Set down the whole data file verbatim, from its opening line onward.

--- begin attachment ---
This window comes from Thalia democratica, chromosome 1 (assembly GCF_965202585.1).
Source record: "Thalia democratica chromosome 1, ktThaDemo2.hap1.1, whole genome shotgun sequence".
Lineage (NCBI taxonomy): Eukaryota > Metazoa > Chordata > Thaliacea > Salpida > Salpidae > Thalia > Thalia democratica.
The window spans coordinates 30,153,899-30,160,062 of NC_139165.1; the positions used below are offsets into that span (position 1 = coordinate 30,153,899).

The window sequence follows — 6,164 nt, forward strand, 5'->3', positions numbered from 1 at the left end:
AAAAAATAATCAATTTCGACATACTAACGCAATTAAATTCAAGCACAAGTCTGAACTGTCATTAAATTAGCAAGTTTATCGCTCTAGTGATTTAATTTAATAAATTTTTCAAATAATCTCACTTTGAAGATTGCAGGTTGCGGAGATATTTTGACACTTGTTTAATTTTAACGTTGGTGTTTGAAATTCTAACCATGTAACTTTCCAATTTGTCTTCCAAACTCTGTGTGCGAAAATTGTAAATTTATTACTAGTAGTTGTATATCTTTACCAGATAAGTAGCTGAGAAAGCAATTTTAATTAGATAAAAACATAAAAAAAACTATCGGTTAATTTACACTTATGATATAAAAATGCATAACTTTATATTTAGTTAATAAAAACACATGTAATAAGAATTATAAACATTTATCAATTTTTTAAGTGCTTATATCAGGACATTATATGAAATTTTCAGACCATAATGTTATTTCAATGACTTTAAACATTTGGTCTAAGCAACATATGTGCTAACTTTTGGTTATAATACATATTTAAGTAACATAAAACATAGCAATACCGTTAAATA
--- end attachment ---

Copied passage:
This window comes from Thalia democratica, chromosome 1 (assembly GCF_965202585.1).
Source record: "Thalia democratica chromosome 1, ktThaDemo2.hap1.1, whole genome shotgun sequence".
Lineage (NCBI taxonomy): Eukaryota > Metazoa > Chordata > Thaliacea > Salpida > Salpidae > Thalia > Thalia democratica.
The window spans coordinates 30,153,899-30,160,062 of NC_139165.1; the positions used below are offsets into that span (position 1 = coordinate 30,153,899).

The window sequence follows — 6,164 nt, forward strand, 5'->3', positions numbered from 1 at the left end:
AAAAAATAATCAATTTCGACATACTAACGCAATTAAATTCAAGCACAAGTCTGAACTGTCATTAAATTAGCAAGTTTATCGCTCTAGTGATTTAATTTAATAAATTTTTCAAATAATCTCACTTTGAAGATTGCAGGTTGCGGAGATATTTTGACACTTGTTTAATTTTAACGTTGGTGTTTGAAATTCTAACCATGTAACTTTCCAATTTGTCTTCCAAACTCTGTGTGCGAAAATTGTAAATTTATTACTAGTAGTTGTATATCTTTACCAGATAAGTAGCTGAGAAAGCAATTTTAATTAGATAAAAACATAAAAAAAACTATCGGTTAATTTACACTTATGATATAAAAATGCATAACTTTATATTTAGTTAATAAAAACACATGTAATAAGAATTATAAACATTTATCAATTTTTTAAGTGCTTATATCAGGACATTATATGAAATTTTCAGACCATAATGTTATTTCAATGACTTTAAACATTTGGTCTAAGCAACATATGTGCTAACTTTTGGTTATAATACATATTTAAGTAACATAAAACATAGCAATACCGTTAAATA